Friday August 11, 2017

The Marriage of True Minds, Part 1

Detail from "Venus and Adonis" by Peter Paul Rubens (c. mid-1630s).

Detail from "Venus and Adonis" by Peter Paul Rubens (c. mid-1630s). (The Metropolitan Museum of Art/CC)

Listen to Full Episode 54:00

More than thirty years ago, Paul Kennedy prepared a series that celebrated famous intellectual marriages. These relationships were consummated at various times, from the early Middle Ages to the late-twentieth century. We revisit that classic series from a more contemporary perspective, and wonder what might be learned, and what could be lost from looking for lessons from relationships in the past. **This episode originally aired February 14, 2017.

The first part of this two-hour reconsideration looks at three historical couples: Abelard and Heloise were the most famous lovers of 12th-century Paris, and although their marriage involved a painful crisis, it fostered two careers of intellectual and ecclesiastical importance. The relationship of Percy Bysshe Shelley and Mary Wollestonecraft Shelley was brief and also tragic, although it resulted in similar creative productivity from both partners. Finally, George Sand and Frédéric Chopin were romantically involved for only a short period of time, with relatively little mutual influence or inspiration, but it would have been amazing to be a fly on the wall at a Sand/Chopin salon!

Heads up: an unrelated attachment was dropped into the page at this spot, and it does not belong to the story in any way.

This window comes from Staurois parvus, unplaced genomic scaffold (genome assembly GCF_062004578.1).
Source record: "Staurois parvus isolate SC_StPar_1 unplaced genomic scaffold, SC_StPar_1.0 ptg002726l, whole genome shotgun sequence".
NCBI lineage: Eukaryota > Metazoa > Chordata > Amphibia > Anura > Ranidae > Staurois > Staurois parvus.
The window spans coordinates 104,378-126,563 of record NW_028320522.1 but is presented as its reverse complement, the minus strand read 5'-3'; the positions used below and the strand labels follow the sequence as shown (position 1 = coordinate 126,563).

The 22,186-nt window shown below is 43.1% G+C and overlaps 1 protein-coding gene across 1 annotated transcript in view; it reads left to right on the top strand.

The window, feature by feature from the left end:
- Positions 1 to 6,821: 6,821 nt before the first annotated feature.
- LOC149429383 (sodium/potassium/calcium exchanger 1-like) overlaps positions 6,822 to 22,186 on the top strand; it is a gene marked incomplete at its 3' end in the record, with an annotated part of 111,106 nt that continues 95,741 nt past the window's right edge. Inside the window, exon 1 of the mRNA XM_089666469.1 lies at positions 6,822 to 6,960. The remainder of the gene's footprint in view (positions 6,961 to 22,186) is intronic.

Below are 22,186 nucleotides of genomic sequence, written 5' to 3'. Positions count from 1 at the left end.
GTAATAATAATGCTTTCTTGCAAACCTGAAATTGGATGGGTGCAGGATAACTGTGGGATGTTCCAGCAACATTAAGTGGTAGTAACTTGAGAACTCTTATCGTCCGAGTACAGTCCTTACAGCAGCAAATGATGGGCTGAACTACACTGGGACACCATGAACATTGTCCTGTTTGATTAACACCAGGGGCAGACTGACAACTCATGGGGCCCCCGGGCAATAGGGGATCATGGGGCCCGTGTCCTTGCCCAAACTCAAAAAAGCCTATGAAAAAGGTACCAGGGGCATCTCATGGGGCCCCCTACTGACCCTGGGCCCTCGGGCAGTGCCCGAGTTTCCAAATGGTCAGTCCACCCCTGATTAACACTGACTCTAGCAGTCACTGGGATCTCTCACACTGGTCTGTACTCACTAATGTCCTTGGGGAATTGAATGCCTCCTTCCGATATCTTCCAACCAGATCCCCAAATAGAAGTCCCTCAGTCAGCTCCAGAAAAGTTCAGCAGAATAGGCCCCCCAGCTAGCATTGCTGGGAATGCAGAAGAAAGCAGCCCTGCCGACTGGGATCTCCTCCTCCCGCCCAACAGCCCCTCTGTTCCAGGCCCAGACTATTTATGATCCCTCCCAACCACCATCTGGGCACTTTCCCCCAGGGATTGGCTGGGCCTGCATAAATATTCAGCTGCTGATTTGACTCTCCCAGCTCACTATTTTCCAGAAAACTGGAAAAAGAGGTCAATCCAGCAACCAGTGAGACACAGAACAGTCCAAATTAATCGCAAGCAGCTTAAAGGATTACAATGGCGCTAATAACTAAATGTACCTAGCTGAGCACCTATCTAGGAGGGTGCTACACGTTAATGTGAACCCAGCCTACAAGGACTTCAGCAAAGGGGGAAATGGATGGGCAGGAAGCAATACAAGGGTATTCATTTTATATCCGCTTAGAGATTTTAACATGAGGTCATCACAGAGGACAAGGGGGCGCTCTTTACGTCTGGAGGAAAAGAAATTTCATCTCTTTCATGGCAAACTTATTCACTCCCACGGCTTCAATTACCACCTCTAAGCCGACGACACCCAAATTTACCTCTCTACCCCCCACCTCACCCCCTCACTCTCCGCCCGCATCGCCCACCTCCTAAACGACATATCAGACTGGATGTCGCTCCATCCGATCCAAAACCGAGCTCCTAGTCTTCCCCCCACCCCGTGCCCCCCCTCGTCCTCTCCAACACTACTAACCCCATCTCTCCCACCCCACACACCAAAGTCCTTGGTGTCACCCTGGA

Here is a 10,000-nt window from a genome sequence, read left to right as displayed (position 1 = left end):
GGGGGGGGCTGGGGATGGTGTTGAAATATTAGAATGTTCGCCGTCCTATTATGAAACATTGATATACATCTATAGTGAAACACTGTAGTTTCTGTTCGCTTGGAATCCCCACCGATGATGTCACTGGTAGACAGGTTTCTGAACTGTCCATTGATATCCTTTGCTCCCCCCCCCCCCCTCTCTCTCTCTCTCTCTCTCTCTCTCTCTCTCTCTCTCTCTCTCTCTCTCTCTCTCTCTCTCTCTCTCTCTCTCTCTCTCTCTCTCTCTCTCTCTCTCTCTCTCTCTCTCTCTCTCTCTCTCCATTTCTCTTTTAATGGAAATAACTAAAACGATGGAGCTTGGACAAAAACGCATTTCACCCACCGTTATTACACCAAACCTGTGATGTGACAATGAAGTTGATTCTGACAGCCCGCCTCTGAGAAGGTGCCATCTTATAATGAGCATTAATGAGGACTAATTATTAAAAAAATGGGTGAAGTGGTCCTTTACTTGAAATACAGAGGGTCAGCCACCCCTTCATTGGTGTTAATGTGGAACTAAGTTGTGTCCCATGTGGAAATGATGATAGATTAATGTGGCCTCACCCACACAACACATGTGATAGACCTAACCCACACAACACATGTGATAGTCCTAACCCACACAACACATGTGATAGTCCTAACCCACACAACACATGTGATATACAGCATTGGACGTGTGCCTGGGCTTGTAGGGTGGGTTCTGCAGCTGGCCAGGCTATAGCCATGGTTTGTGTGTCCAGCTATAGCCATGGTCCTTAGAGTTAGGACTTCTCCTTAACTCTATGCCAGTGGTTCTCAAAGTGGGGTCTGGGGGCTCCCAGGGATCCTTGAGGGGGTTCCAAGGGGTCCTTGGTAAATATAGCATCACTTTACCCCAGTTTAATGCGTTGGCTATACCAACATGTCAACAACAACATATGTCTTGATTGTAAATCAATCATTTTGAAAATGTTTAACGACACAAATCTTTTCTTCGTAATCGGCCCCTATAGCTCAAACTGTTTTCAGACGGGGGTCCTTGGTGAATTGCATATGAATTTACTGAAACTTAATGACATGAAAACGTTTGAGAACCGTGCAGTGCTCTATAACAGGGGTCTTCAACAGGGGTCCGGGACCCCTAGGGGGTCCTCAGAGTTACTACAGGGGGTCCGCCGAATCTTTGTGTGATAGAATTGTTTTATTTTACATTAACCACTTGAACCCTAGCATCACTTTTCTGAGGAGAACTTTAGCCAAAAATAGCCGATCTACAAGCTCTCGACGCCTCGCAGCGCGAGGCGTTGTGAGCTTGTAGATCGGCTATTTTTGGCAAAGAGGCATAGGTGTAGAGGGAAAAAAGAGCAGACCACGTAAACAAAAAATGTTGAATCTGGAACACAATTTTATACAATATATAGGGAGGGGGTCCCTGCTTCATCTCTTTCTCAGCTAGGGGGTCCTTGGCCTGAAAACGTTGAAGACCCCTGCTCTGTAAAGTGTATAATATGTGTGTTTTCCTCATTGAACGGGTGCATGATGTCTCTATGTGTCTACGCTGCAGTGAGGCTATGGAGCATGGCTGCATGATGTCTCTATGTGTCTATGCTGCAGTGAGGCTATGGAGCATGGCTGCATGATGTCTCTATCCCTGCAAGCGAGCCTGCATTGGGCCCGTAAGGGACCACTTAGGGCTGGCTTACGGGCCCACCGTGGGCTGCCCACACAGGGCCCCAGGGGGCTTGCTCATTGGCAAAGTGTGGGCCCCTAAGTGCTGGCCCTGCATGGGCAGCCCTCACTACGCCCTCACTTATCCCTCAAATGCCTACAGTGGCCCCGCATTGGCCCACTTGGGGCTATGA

Varda Burstyn is a feminist activist and author, and a former IDEAS contributor. She has spent a great deal of time and energy, over the years, considering the nature of creative partnerships. 

Guests in this episode:

  • Dr. William Atwood, a New York City dermatologist, wrote three books about  Frédéric Chopin, including The Lioness and the Little One -- about the composer's brief liason with George Sand. When he died, in 2011, The New York Times called him "one of the world's leading authorities on Chopin."

  • Betty T. Bennett was working on her first academic appointment -- at The State University of New York, Stony Brook -- when she was interviewed for this programme. Her 2006 obituary, in The Guardian, called her "the doyenne of Mary Shelley scholars."

  • Anne Hutchinson was an instructor in the Department of Medieval Studies at the University of Toronto.

  • Donald Riemann

  • Brian Stock was an historian at the Pontifical Institute of Medieval Studies in Toronto.

Listen to episodes in the original series broadcast in 1982: